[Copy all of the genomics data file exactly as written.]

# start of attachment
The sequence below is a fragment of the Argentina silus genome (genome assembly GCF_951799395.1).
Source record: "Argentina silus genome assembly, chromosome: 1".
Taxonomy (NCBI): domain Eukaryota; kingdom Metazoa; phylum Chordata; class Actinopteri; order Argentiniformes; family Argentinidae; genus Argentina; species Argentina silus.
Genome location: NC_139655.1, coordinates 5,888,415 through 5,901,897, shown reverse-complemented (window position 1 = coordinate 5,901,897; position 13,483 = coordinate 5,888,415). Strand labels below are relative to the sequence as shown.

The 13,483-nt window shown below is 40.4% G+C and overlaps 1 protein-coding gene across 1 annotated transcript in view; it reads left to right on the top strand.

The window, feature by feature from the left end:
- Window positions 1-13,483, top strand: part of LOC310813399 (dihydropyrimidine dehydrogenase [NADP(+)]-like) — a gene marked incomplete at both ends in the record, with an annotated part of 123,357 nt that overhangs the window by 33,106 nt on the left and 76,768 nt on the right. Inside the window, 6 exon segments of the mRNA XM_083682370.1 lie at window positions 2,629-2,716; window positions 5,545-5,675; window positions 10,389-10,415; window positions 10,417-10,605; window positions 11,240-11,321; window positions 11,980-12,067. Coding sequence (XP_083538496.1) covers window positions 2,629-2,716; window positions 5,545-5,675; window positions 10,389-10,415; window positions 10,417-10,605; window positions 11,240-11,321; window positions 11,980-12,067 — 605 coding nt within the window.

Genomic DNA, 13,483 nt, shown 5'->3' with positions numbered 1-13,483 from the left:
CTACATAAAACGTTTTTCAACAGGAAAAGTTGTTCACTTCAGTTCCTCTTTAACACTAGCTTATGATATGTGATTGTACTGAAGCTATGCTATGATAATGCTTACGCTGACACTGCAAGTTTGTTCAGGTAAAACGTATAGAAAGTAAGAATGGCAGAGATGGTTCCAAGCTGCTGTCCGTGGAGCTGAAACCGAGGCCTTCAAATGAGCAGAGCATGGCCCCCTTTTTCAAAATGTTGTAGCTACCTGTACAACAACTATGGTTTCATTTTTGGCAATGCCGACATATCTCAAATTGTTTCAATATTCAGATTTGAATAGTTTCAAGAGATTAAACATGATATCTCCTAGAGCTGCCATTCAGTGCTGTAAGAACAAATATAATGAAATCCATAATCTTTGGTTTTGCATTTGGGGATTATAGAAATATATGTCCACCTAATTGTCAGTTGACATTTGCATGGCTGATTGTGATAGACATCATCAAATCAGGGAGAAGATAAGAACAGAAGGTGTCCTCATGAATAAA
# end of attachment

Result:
The sequence below is a fragment of the Argentina silus genome (genome assembly GCF_951799395.1).
Source record: "Argentina silus genome assembly, chromosome: 1".
Taxonomy (NCBI): domain Eukaryota; kingdom Metazoa; phylum Chordata; class Actinopteri; order Argentiniformes; family Argentinidae; genus Argentina; species Argentina silus.
Genome location: NC_139655.1, coordinates 5,888,415 through 5,901,897, shown reverse-complemented (window position 1 = coordinate 5,901,897; position 13,483 = coordinate 5,888,415). Strand labels below are relative to the sequence as shown.

The 13,483-nt window shown below is 40.4% G+C and overlaps 1 protein-coding gene across 1 annotated transcript in view; it reads left to right on the top strand.

The window, feature by feature from the left end:
- Window positions 1-13,483, top strand: part of LOC310813399 (dihydropyrimidine dehydrogenase [NADP(+)]-like) — a gene marked incomplete at both ends in the record, with an annotated part of 123,357 nt that overhangs the window by 33,106 nt on the left and 76,768 nt on the right. Inside the window, 6 exon segments of the mRNA XM_083682370.1 lie at window positions 2,629-2,716; window positions 5,545-5,675; window positions 10,389-10,415; window positions 10,417-10,605; window positions 11,240-11,321; window positions 11,980-12,067. Coding sequence (XP_083538496.1) covers window positions 2,629-2,716; window positions 5,545-5,675; window positions 10,389-10,415; window positions 10,417-10,605; window positions 11,240-11,321; window positions 11,980-12,067 — 605 coding nt within the window.

Genomic DNA, 13,483 nt, shown 5'->3' with positions numbered 1-13,483 from the left:
CTACATAAAACGTTTTTCAACAGGAAAAGTTGTTCACTTCAGTTCCTCTTTAACACTAGCTTATGATATGTGATTGTACTGAAGCTATGCTATGATAATGCTTACGCTGACACTGCAAGTTTGTTCAGGTAAAACGTATAGAAAGTAAGAATGGCAGAGATGGTTCCAAGCTGCTGTCCGTGGAGCTGAAACCGAGGCCTTCAAATGAGCAGAGCATGGCCCCCTTTTTCAAAATGTTGTAGCTACCTGTACAACAACTATGGTTTCATTTTTGGCAATGCCGACATATCTCAAATTGTTTCAATATTCAGATTTGAATAGTTTCAAGAGATTAAACATGATATCTCCTAGAGCTGCCATTCAGTGCTGTAAGAACAAATATAATGAAATCCATAATCTTTGGTTTTGCATTTGGGGATTATAGAAATATATGTCCACCTAATTGTCAGTTGACATTTGCATGGCTGATTGTGATAGACATCATCAAATCAGGGAGAAGATAAGAACAGAAGGTGTCCTCATGAATAAA